Bottom whorl drop spindles, as their name suggests, differ from the high or top whorl spindles by the fact that the whorl is situated in the lower part of the shaft, giving it a low centre of gravity. The yarn is then secured at the top of the shaft, either through a hook or with a half hitch.
The Turkish spindle is a variant on the bottom whorl spindle. On a Turkish, the whorl is not made of one piece, but of arms. The cop is not wound above the whorl but around it. Unlike other types of spindles, the Turkish spindle is made from independent parts and can be easily disassembled. The whorl consists of two pieces, which slide into each other to form four arms, and the shaft runs through both pieces, stabilising the whole. Mine, shown here, is a tiny beauty weighing just 10 grams, its shaft is ash and its whorl zebrano wood. It’s an IST Crafts creation and spins like a dream. I absolutely love it, and I’ve spun a lot of cobweb singles on it. Like all spindles, the Turkish spindles come in a variety of weights and shapes, so a heavier one will be more suited to thicker yarns.
On a Turkish, the cop is built by wrapping the yarn around the arms. Once the spindle is full, which is when the cop almost reaches the ends of the arms, or once you have enough yarn, the cop can be removed by sliding the whorl and cop up and off the shaft, then pushing the arms out, thinnest one first. This presents one major advantage: as the arms are removed, the cop stands as a stable ball of yarn, meaning that it can be used straight away without having to wind it off the spindle, either to ply or to knit. By securing the start of the yarn onto the shaft before starting the cop it is apparently possible to use the ball from both ends. This is not something I’ve done yet, so please let me know if you have.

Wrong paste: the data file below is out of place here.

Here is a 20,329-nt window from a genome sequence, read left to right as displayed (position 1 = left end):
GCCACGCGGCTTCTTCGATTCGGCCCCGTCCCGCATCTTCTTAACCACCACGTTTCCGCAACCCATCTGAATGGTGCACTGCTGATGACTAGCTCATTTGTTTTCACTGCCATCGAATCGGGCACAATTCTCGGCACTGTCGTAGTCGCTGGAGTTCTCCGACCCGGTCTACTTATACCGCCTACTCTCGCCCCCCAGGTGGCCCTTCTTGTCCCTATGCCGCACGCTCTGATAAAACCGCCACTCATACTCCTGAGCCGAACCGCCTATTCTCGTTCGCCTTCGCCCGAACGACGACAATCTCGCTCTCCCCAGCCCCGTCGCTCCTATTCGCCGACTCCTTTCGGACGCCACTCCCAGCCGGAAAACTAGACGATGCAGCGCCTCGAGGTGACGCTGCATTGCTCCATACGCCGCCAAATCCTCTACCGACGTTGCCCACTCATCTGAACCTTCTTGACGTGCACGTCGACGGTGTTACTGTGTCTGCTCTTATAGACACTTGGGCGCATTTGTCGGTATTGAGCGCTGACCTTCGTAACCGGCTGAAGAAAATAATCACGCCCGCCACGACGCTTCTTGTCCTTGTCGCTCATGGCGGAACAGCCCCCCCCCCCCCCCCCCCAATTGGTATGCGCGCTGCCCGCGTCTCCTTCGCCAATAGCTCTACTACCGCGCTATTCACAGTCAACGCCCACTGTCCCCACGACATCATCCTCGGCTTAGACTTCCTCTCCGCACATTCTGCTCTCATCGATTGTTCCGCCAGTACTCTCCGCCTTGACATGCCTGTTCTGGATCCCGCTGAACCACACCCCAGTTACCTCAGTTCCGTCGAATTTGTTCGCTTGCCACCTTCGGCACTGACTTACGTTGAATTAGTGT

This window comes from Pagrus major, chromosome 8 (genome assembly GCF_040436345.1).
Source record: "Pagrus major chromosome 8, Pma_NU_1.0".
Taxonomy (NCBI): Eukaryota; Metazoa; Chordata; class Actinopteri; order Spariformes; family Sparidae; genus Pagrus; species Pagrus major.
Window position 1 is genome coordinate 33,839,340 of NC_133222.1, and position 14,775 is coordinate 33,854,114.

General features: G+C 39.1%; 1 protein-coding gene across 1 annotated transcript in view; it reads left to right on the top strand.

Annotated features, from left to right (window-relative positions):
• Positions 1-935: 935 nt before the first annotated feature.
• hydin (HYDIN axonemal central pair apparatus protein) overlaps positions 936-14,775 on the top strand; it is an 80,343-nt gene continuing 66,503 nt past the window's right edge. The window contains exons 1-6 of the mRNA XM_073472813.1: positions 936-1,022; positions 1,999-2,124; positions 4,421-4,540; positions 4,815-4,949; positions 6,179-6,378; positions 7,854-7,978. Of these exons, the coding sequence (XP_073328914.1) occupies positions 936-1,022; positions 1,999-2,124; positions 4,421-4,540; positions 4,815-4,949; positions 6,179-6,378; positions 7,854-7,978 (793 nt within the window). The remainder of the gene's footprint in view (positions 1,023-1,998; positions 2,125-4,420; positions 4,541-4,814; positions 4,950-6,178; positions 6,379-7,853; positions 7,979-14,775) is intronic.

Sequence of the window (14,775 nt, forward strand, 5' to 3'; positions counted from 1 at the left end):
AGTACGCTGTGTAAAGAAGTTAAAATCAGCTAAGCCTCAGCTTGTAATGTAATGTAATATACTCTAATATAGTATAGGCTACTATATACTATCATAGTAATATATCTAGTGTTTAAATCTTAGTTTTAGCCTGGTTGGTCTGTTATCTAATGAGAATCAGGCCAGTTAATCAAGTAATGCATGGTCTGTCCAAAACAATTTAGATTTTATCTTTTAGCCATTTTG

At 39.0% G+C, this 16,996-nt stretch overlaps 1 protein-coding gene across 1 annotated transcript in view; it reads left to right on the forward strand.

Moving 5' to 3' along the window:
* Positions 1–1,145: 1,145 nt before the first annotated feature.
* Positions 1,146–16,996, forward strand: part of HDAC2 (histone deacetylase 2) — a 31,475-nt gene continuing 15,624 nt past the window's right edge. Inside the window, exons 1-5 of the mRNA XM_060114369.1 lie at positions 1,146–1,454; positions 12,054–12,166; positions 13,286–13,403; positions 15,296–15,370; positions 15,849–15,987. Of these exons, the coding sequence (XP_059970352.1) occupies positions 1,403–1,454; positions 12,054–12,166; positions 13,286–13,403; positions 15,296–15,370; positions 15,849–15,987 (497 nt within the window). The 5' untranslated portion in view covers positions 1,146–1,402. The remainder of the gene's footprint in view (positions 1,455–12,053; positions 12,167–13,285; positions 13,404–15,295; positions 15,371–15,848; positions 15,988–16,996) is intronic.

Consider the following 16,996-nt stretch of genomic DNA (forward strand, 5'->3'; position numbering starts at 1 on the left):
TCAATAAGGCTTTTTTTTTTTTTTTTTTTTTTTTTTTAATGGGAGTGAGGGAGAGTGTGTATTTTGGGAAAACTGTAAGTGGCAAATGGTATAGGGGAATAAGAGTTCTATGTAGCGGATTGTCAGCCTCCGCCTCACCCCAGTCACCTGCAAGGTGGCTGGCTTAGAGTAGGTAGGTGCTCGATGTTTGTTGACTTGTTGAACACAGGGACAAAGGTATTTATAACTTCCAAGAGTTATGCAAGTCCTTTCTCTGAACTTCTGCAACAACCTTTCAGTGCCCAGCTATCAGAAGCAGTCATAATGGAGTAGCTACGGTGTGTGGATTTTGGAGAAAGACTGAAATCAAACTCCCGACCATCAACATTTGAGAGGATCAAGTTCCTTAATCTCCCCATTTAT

If you are a Ravelry user, there is a very interesting thread on building a cop on a Turkish spindle, with some beautiful images of cops being built with amazing regularity. I do realise that marveling at this makes me the ultimate spinning geek, but I can live with that. I also have to admit that I am far from being as systematic in my cop building as the Ravelers in question and rather tend to wind my cops any old way, following only the ‘under one arm and over two’ system, which helps keeping the base of the spindle relatively flat, and builds the cop mainly upward and outward. What I love most is the little star shape the yarn makes on the arms at the very start.
Overall I find I spin on the Turkish spindle slightly slower than on some other of my spindles because I’m not as fast winding the cop on the Turkish as I am on my top whorls. And yet, I still use it a lot, because it’s such a joy to spin with. I thoroughly enjoy my teeny tiny Turkish: it’s my lightest and smallest spindle, so a favorite to carry around, and I just love being able to take the cop out, instantly freeing the spindle.